Ahmed Aboul-Gheit, speaking Saturday at the start of an emergency meeting of Arab League foreign ministers, said Trump's decision "condemned" the country that took it and the administration that passed it.
The decision, he said, raises a question mark over Washington's role as a peace mediator, not just in the Middle East but in the entire world. "The decision amounts to the legalization of occupation," said Aboul-Gheit, alluding to the occupation and later annexation of east Jerusalem by Israel in the 1967 Middle East war.
Arab foreign ministers are arriving in the Egyptian capital, Cairo, to attend an emergency meeting to formulate a unified response to President Trump's decision to recognize Jerusalem as Israel's capital.
The ministerial meeting brings together foreign ministers from Arab League member-states and is scheduled to open in Cairo later on Saturday.
The meeting takes place amid a wave of anger at the U.S. leader's decision, which sparked three days of street protests in the West Bank and Gaza Strip. In Cairo, the heads of the largest Christian church and the Al-Azhar, the world's top seat of learning for Sunni Muslims, have announced they would not meet U.S. Vice President Mike Pence when he visits Cairo Dec. 20.
Hundreds also protested Trump's decision at Al-Azhar mosque on Friday.
Hundreds of pro-Palestinian protesters have demonstrated in Paris against the imminent arrival of Israeli Prime Minister Benjamin Netanyahu.
The protest organizers say Netanyahu's visit Sunday to meet French President Emmanuel Macron is not welcome — especially following this week's declaration by US President Donald Trump that Jerusalem is Israel's capital city. Macron called the decision "regrettable."
Tensions grew at the Place de la Republique demonstration when pro-Israeli protestors approached the rally brandishing Israeli and US flags. The police separated both groups and no further incidents were reported.
The rally was organized by a broad coalition of associations.
Turkey's Foreign Ministry has condemned Israel's "excessive" and "disproportionate" use of force against Palestinians protesting the U.S. decision to recognize Jerusalem as Israel's capital.
In a statement published Saturday, the ministry said Turkey felt "huge sadness and worry" after four people were killed and hundreds injured in Israeli law enforcement's intervention on Palestinians protesting in the "occupied lands."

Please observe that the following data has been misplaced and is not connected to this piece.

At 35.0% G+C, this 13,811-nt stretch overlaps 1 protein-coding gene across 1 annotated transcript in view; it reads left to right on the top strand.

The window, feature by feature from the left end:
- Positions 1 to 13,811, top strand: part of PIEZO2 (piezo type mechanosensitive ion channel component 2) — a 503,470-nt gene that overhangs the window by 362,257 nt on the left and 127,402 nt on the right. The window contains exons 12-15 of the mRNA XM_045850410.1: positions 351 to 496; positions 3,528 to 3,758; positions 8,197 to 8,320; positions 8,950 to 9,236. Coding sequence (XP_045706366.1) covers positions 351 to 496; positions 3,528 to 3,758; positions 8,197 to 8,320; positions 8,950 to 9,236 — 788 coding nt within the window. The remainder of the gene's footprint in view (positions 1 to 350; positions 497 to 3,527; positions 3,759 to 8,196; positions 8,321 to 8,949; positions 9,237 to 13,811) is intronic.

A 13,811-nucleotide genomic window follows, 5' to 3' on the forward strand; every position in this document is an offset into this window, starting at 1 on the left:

The statement said the U.S. decision stood contrary to international law and United Nations resolutions on the status of Jerusalem.
Turkey has strongly denounced President Donald Trump's announcement, calling it a "red line" and moved to convene the Organization of Islamic Cooperation in an extraordinary congress Wednesday.
Hundreds of Palestinians and their supporters have rallied in Rome to protest U.S. President Donald Trump's decision to recognize Jerusalem as Israel's capital and move the American Embassy there.
The protest on Saturday, outside the U.S. Embassy in Rome, also drew American citizens.
Some Italian demonstrators expressed dismay that Italy's top cycling race Giro d'Italia" will start next year in Jerusalem.
Other protesters held Palestinian flags, and some shouted slogans against Israel. One participant held a sign reading, "Jerusalem is the eternal capital of the State of Palestine."
Egypt's Coptic Orthodox church says it will not receive Vice President Mike Pence after the U.S. decision to recognize the contested city of Jerusalem as the capital of Israel.
The spokesman of the Coptic Orthodox Church said Saturday in a statement that it's excusing itself from receiving Pence during his visit scheduled for later this month.
The Church says the U.S. move is "inappropriate and without consideration for the feelings of millions of people."
U.S. President Donald Trump had also announced plans to move the U.S. embassy from Tel Aviv to Jerusalem, a decision that triggered protests across the Middle East.